Date: Sat, 28 Oct 2000 01:13:33 +0200 (CEST)
From: Arto TERAS <>
To: AJT Travel News: ;
Subject: AJT travel news #2: Rain in the mountains and other activities

Newest pictures:

Technical note:

To ensure delivery and reduce clutter in the recipients field I made two changes for sending this version of my travel news:

1) Due to the known unreliability of the mailing lists at Egroups, I replaced CERN summerfinns 1999 and 2000 lists with the individual addresses. If you didn't receive the first episode, "Greetings from INSA", tell me and I'll send it.

2) I started using the bcc field to include the grown list of email addresses. Basically this means that you won't see the addresses in the recipients field, probably not even your own (might depend on the client program). I hope none of you have installed aggressive filtering which redirects all "spamlike" mails to /dev/null...

The first month of studies is now behind, the first project works already returned to the professors. I'm beginning to remember the location of all the departments and other necessary buildings at the campus, but still having hard time trying to memorize the names of all my new friends.

The exchange students spend always time together, but the best way to meet French is to join some of the student clubs which gather people interested in a specific sport, game or other activity. At INSA, there are about 50 to choose from. The best strategy to get information about upcoming events includes three methods: 1) grab all the small leaflets distributed in the restaurant 2) scan the bulletin board next to the dormitory entrance at least daily to notice new announcements before they are hidden by the next ones 3) ask people

The movie club (Ciné-club) is perhaps the most visible one in everyday life. They don't have a fixed timetable, but normally show a film about twice a week in an amphitheater called Rotonde. Unlike the normal cinemas which often show dubbed versions, all the films of Ciné-club are originals with French subtitles. The newest box-office hits aren't part of the program, but in addition to classics and a year or two old films they show some interesting non-Hollywood productions, for instance from Japan and other far east countries.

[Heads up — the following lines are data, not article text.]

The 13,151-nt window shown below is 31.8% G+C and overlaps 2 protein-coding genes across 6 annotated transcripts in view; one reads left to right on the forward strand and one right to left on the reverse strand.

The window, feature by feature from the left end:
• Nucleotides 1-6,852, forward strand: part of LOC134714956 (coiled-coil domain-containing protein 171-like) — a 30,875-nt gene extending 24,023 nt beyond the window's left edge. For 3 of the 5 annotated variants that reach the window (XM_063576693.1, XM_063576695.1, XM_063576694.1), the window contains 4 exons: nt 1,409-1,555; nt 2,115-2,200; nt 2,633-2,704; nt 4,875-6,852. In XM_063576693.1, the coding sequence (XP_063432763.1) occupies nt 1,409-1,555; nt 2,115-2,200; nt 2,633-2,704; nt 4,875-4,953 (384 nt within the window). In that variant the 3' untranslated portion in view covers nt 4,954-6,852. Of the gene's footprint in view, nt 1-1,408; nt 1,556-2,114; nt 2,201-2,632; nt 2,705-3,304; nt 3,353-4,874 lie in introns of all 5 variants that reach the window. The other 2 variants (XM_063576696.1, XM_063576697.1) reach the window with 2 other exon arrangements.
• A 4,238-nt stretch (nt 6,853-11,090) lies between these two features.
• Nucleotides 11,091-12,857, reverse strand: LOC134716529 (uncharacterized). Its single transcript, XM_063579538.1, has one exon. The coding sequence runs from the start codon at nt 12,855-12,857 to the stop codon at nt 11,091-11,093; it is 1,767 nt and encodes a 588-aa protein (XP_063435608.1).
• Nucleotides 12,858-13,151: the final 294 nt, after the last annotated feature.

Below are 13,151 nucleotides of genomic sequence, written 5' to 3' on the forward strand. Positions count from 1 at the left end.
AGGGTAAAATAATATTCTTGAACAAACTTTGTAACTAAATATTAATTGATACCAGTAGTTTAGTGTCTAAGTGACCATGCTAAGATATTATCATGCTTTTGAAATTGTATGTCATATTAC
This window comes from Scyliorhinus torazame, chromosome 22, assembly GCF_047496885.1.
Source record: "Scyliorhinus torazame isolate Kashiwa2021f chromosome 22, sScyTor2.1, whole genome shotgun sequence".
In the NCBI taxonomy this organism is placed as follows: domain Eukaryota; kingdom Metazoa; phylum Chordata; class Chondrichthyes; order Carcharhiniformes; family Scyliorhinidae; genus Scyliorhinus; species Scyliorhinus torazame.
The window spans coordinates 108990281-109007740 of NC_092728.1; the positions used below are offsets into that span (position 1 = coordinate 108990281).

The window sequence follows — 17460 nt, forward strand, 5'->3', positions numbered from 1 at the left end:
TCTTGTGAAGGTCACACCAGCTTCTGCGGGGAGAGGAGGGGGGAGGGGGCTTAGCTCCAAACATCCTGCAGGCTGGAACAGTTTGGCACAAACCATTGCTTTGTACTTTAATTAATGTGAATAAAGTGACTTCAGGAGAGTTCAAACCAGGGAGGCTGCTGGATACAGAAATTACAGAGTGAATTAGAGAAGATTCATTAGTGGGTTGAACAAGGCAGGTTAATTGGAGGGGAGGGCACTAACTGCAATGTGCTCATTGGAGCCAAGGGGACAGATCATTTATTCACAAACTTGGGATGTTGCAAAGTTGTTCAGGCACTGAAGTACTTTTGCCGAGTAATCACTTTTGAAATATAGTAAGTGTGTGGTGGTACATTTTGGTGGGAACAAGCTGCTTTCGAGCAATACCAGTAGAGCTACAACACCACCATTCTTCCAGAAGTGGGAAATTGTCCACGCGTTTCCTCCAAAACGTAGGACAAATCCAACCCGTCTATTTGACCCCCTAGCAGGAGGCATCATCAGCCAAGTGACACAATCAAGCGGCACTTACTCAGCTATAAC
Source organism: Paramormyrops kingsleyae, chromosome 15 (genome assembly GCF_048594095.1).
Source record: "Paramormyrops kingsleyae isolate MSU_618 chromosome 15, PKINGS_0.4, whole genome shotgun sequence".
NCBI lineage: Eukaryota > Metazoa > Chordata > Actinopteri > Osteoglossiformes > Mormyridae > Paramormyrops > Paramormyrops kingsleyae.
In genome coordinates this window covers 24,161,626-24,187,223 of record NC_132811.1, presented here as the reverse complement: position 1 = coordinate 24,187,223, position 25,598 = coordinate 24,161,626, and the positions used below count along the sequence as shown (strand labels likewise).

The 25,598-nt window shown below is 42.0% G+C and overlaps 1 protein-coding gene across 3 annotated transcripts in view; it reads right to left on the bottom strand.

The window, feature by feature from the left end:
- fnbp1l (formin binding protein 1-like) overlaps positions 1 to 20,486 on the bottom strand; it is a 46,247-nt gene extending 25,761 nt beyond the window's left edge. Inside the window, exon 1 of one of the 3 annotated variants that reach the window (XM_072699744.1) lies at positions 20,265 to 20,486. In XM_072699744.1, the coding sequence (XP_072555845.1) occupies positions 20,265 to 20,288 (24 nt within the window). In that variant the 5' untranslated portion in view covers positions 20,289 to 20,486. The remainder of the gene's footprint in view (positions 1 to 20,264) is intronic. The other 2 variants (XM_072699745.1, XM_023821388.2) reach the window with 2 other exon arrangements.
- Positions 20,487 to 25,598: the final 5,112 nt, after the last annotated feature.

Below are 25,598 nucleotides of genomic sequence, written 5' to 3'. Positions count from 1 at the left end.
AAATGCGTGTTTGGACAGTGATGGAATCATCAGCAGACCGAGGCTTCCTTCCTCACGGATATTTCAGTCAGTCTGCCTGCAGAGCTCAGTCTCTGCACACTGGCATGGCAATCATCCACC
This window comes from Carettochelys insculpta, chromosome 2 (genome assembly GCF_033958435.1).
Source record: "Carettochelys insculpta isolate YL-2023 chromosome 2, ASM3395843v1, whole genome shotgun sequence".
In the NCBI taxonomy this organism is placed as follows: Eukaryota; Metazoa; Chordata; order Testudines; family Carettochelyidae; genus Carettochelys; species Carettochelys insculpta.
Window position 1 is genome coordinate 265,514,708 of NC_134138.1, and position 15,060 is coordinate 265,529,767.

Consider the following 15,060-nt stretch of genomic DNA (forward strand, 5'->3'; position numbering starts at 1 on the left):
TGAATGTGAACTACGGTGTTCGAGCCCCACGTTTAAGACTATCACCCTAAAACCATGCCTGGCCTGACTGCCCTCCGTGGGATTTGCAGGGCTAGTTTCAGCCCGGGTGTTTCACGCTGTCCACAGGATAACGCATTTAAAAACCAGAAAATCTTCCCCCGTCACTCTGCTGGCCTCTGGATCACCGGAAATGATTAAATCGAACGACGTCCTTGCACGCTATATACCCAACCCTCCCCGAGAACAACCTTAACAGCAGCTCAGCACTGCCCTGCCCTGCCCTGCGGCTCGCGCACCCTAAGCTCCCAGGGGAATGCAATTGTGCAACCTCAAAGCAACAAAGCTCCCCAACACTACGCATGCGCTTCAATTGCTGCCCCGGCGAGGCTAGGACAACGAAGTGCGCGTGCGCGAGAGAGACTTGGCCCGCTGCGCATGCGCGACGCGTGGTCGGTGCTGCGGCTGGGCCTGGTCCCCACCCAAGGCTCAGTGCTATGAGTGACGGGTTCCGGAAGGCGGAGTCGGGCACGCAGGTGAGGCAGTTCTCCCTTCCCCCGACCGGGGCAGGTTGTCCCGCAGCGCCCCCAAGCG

As a long time user of Linux and other free software, I naturally wanted to contact the local Linux Users Group, GPL. On the weekend of integration for Computer Science students (remember my last mail) I suddenly realised that I was talking to the leader of that club, when the topic of our discussion wandered to Linux from a totally different subject.

Last week the club organised a demonstration on how to install Linux with the usual home-made cdr sales (5 F apiece), that's the only activity this far worth to mention. I think it is essential to have as much cooperation with other clubs as possible, the status in France in general seems to be a lot of interest towards free software but too many small groups distributed across the country. The "Groupe de Pingouins Libres" has its web pages at .

The next one I got to know was the mountaineering club, Club Montagne. As the name implies, its a group of people interested in all sorts of mountain related activities, mostly hiking and climbing in the summer, fall and spring, and tours on skis or snowshoes in the winter. There is also a separate ski club that organises trips to ski centers, but the mountaineering club is more interested in doing the thing in the nature, without ski lifts.

Two weeks ago I joined the club for a trip in the Vercors area south of Grenoble, experiencing a lot of bad weather but nice people. Read more and see the pictures at

About a week ago there was an evening in one of the amphitheaters where all the clubs could present themselves. I was prepared either to chat with some people behind stands or see dozens of slide shows, but instead ended up watching a three hour show of music, dance and other presentations naturally connected to the nature of the respective club. Certainly a good way to get people interested.